Once a pilgrim has arrived into Santiago, it is impossible not to get completely engrossed in exploring this marvelous city on foot. Santiago is the capital of Galicia and the old quarter was nominated a World Heritage Site by UNESCO in 1985.
Day upon day, pilgrims from all over the world instinctively walk, cycle or ride on horseback into the main square ‘ Praza do Obradoiro’ around which there is situated the Cathedral, XIIIV Century Pazo de Raxoi (Raxoi’s Palace, now the city hall) and Hostal dos Reis Católicos, founded in 1492 as a pilgrims’ hospice (converted to a parador in 1954).
The Cathedral itself is surrounded by four squares:-
- Praza do Obradoiro – its name coming from the stonemasons’ workshops set up here whilst the Cathedral was being built.
Praza de la Azabacheria – also considered important and only a short walk from the Plaza del Obradoiro. Once famous for jewellery items made from the black gem stone Jet, the craftsmen who fashioned these stones were called “azabacheros” and it is from them and their trade that the square gets its name.
The passage from Praza de la Asabacheria to Praza de Obradoira can be reached by passing under the arch, ‘Arco de Palacio’ between the cathedral and the ‘Reyes Catolicos‘ Hotel, and then descending some steps. It is under this arch that, if you are lucky enough, you can encounter musicians, sometimes dressed in medieval costumes, playing or piping music on typical Galician bagpipes to arriving pilgrims coming from the northern route making one’s entrance even more emotional and meaningful!
Praza de la Quintana – can be reached by a variety of routes and faces one of facades of Santiago Cathedral.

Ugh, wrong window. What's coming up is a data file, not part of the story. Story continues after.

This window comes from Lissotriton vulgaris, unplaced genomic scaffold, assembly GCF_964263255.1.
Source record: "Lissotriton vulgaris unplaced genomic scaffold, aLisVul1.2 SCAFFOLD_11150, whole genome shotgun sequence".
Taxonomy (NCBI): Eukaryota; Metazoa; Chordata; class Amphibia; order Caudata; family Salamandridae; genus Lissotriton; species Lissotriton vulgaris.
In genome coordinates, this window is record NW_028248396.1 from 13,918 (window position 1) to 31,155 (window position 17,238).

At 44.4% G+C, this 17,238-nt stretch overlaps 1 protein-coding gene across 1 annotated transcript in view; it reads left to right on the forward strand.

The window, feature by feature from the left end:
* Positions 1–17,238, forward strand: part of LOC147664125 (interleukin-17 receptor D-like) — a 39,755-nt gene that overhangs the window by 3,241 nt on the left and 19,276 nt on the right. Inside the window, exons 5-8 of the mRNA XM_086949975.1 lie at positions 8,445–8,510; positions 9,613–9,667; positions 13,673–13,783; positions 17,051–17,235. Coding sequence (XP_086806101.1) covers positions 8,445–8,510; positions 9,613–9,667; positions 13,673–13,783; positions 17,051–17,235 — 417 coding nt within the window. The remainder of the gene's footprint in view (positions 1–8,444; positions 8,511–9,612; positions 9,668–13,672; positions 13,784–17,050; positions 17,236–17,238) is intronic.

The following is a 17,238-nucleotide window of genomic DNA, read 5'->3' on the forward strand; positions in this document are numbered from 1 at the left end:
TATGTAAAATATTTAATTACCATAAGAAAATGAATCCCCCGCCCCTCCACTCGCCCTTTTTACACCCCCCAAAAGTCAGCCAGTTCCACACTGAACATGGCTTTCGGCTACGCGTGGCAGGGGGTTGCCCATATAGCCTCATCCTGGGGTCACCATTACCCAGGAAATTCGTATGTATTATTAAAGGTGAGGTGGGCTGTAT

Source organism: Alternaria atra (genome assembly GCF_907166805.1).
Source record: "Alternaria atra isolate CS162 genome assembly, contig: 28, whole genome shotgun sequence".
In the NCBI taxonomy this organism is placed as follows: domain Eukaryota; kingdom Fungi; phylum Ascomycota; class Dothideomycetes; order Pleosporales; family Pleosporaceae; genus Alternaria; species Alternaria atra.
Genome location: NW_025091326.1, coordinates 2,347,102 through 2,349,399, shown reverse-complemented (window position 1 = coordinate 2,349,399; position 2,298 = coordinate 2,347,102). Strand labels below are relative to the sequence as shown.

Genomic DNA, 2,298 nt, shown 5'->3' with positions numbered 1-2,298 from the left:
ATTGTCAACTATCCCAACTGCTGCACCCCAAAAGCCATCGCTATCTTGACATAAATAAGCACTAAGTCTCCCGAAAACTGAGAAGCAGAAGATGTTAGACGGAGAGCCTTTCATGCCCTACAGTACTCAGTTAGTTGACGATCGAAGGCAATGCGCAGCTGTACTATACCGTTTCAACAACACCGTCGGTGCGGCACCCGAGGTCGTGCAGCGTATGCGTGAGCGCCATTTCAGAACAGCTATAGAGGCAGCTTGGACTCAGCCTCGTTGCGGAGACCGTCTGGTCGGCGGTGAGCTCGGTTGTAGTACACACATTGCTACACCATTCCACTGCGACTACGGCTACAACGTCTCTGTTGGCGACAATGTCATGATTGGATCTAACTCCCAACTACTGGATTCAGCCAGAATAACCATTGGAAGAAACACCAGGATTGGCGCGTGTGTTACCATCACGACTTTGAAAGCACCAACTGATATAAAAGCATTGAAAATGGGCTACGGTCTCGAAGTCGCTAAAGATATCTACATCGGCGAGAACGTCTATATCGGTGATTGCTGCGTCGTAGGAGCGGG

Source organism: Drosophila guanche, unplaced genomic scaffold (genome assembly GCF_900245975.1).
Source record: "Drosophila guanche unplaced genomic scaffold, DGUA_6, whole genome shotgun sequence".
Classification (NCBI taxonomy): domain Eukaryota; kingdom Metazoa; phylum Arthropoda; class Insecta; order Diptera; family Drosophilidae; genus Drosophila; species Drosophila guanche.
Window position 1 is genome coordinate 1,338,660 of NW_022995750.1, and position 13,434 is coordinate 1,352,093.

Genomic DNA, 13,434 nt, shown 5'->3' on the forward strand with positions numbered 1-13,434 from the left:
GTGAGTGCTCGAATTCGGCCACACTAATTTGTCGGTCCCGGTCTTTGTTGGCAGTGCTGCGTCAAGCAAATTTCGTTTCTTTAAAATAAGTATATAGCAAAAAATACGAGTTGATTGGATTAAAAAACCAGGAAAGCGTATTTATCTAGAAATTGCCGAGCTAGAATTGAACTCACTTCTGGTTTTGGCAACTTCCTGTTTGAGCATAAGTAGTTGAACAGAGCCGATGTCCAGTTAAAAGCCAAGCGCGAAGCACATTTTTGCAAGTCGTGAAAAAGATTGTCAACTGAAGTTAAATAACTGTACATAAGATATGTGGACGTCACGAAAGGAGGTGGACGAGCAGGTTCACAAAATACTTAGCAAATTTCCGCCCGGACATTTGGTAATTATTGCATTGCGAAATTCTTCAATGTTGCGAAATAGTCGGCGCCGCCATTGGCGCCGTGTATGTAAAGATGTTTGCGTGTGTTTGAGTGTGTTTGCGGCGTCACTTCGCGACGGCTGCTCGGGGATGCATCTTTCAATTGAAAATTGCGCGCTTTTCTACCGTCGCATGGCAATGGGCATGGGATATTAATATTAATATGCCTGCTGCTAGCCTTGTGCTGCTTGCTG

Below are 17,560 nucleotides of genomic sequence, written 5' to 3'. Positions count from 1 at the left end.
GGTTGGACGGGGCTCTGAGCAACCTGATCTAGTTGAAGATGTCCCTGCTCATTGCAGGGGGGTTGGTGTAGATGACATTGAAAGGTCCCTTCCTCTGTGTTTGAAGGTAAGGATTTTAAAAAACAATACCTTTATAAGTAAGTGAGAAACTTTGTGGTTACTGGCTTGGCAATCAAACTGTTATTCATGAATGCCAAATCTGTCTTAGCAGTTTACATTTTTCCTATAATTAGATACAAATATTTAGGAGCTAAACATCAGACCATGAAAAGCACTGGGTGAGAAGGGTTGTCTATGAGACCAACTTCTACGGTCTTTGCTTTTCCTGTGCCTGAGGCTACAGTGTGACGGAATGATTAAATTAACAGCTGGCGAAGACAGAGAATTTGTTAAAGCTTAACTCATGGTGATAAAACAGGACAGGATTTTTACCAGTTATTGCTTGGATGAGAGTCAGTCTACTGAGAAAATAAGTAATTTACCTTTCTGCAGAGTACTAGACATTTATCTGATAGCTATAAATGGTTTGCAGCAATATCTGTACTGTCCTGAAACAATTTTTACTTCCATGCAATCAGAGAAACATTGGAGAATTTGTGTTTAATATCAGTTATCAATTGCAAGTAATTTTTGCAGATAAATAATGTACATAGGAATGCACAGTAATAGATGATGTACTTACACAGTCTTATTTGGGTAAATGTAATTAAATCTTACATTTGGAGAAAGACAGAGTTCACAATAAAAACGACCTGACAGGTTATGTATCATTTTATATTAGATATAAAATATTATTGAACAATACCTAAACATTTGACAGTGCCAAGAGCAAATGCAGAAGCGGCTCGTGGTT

Praza de las Platerias – a smaller square surrounded by splendid examples of Galician architecture and with an ornate fountain at its centre (the fountain of horses).
Visiting the Cathedral is obviously everyone’s priority and ideally this should be done in the morning to take in the 12H00 Pilgrim’s Mass which is held daily in honour of the pilgrims. Plan to get there at least an hour before mass begins allowing enough time to have a good look around the Cathedral itself as well as see the Tomb of St. James where there is inevitably a queue of people waiting to give the statue either the traditional hug or a touch as a sign of gratitude for their journey.
Walking into the Cathedral through the ‘Pórtico da Gloria’ (Gate of Glory) is a totally breathtaking sight not only for the size of the Cathedral itself but all its wonderful array of different architectures. Confessional boxes line the walls of the main aisle with some being wholly dedicated to foreign language pilgrims.
By noon pews and aisles are literally packed and everyone is anxiously awaiting for the service to get underway. Then a procession follows with the bishop and several priests walking through the crowds from a side entrance to the main central area of the Cathedral. The bishop leads the service and pilgrim groups are welcomed by having their names read out and where their journey began. Our Terra Verde Group were privileged to be mentioned as one of the largest (almost 100) that they had seen who had walked the Coastal Route via Portugal and Spain.